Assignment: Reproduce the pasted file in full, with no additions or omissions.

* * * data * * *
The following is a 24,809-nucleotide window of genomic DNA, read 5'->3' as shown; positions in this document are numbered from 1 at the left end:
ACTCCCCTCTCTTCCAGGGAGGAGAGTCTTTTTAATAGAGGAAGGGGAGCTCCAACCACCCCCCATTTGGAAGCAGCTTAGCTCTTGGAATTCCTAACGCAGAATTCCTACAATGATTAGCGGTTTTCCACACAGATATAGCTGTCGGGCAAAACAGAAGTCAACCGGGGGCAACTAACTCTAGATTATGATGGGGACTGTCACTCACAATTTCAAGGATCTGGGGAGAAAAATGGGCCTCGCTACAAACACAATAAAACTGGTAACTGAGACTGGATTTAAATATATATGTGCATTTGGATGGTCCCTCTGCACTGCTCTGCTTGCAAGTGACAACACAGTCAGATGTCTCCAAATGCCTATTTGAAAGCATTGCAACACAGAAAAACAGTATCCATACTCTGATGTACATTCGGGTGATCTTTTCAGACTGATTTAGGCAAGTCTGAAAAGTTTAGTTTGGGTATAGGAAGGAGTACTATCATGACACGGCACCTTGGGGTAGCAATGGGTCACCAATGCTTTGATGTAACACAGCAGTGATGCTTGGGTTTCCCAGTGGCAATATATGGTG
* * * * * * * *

The following is a 24,809-nucleotide window of genomic DNA, read 5'->3' as shown; positions in this document are numbered from 1 at the left end:
ACTCCCCTCTCTTCCAGGGAGGAGAGTCTTTTTAATAGAGGAAGGGGAGCTCCAACCACCCCCCATTTGGAAGCAGCTTAGCTCTTGGAATTCCTAACGCAGAATTCCTACAATGATTAGCGGTTTTCCACACAGATATAGCTGTCGGGCAAAACAGAAGTCAACCGGGGGCAACTAACTCTAGATTATGATGGGGACTGTCACTCACAATTTCAAGGATCTGGGGAGAAAAATGGGCCTCGCTACAAACACAATAAAACTGGTAACTGAGACTGGATTTAAATATATATGTGCATTTGGATGGTCCCTCTGCACTGCTCTGCTTGCAAGTGACAACACAGTCAGATGTCTCCAAATGCCTATTTGAAAGCATTGCAACACAGAAAAACAGTATCCATACTCTGATGTACATTCGGGTGATCTTTTCAGACTGATTTAGGCAAGTCTGAAAAGTTTAGTTTGGGTATAGGAAGGAGTACTATCATGACACGGCACCTTGGGGTAGCAATGGGTCACCAATGCTTTGATGTAACACAGCAGTGATGCTTGGGTTTCCCAGTGGCAATATATGGTG